- In a study for antioxidant potency, phytochemicals like alkaloids, phenolics, reducing sugars, and flavonoids were found only in methanolic and aqueous extracts, while tannins were present in all solvent extracts of whole flour and bran-rich fraction. (see study below) (24)
- Seeds are cooked and can be eaten in all ways rice is used, or ground into flour for use in cakes, puddings, etc.
- In China, grain used as emollient and astringent for diarrhea and cholereic affections.
- In India, considered diuretic and astringent; used for rheumatism.
- Seed used for treatment of dyspepsia and indigestion. White seeds used for cholera and fever. Green seeds used as diuretic and strengthening virility. (1)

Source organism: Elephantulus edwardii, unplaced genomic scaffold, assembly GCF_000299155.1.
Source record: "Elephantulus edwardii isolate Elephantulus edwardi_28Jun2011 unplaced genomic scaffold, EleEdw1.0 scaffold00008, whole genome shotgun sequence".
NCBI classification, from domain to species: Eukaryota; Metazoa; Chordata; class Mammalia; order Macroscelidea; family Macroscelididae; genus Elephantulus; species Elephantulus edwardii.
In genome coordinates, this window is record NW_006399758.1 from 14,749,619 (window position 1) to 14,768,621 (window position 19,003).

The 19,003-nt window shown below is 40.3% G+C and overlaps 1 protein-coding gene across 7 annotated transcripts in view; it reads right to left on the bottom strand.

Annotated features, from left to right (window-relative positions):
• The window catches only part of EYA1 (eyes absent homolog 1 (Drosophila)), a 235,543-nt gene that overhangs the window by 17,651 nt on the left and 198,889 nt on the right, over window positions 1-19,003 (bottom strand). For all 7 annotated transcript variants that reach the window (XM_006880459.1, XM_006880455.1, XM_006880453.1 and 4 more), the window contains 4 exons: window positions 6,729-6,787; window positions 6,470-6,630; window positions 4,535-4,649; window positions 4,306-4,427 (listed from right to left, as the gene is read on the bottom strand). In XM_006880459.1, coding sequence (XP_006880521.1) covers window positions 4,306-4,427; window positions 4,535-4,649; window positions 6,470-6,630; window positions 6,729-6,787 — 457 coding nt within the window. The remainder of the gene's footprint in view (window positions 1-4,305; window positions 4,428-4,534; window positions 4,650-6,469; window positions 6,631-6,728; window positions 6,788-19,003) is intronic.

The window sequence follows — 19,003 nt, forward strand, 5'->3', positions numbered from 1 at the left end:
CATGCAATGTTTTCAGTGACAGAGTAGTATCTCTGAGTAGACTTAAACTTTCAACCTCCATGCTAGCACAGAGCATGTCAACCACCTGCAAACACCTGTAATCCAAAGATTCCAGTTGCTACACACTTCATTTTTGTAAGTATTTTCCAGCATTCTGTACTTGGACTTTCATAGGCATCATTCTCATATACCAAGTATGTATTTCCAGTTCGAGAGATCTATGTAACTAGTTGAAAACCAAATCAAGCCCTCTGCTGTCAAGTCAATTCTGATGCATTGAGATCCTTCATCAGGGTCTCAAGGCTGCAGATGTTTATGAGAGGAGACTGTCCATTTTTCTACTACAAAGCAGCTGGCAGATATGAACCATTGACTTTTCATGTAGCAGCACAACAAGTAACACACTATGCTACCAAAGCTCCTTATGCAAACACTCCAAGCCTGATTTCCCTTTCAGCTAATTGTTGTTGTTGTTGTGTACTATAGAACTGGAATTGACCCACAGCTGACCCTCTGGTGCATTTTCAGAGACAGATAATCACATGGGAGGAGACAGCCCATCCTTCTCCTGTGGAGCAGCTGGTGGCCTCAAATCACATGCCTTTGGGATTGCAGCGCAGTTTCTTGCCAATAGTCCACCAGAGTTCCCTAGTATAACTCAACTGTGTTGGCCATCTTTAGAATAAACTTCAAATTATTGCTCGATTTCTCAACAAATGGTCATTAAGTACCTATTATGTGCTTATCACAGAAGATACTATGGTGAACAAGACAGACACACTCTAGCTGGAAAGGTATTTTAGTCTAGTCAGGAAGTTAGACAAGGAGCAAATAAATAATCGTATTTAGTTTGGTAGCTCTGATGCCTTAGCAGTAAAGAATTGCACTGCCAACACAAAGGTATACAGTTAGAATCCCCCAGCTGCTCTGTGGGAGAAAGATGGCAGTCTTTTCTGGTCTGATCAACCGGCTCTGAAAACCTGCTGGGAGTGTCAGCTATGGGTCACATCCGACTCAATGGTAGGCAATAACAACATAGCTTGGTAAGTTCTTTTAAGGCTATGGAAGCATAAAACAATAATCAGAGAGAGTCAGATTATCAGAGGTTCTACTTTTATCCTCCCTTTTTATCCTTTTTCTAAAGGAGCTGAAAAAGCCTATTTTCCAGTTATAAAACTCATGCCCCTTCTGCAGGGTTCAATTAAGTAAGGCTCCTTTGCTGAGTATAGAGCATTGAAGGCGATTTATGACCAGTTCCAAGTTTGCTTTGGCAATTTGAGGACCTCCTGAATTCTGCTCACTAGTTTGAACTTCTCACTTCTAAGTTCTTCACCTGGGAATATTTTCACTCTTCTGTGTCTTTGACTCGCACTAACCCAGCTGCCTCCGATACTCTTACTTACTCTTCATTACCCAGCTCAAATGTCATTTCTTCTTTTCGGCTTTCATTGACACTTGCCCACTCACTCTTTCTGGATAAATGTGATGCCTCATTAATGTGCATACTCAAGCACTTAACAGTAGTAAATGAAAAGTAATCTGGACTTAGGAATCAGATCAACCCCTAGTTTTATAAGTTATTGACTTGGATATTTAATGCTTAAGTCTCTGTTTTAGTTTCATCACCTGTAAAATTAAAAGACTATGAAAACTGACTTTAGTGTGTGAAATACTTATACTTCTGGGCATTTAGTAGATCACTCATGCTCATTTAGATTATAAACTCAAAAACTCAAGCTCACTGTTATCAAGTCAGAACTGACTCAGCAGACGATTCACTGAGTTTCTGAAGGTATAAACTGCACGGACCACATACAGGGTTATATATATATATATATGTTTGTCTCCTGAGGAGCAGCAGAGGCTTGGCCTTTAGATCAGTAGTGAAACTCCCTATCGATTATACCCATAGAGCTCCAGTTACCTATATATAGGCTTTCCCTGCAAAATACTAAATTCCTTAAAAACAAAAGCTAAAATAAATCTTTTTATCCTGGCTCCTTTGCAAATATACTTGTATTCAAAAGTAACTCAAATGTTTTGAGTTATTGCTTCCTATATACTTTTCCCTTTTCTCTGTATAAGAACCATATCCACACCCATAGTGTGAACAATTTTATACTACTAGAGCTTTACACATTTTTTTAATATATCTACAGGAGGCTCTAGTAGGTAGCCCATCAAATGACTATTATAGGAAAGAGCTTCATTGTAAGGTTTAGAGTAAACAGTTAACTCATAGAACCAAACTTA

- In Pakistan, reported tribal use of seeds, crushed and mixed with ghee in form of a cake and eaten for sexual vigor and potency. Tribal ladies use a bark decoction of Acacia modesta and oil of Setaria in a mixture as contraceptive tonic. Also used to increase fertility in both males and females. (10)he
- In India, used for promoting vigor and treatment of bone fracture. (11) In Chhattisgarh, cooked grains used to treat diarrhea. In combination with other herbs/grasses used as sex tonic. Externally, as aqueous paste, used to treat swellings. Used alone or in combination with other herbs for the treatment of dysuria. (17) In the Aurangabad district of India, decoction of whole plant taken internally for rheumatism; also used to decrease the pains of parturition. (18)
- Seeds used for treatment of diabetes.
- In Western Himalaya, mixed with cow's curd for treatment of measles. (19)
- In Chinese medicine, Pinellia and millet soup, a simple mix of Pinella rhizoma and Setaria italica, used for the treatment of insomnia. (21)
- Food and Fodder: Cultivated in Asia for food, and in the U.S. for fodder.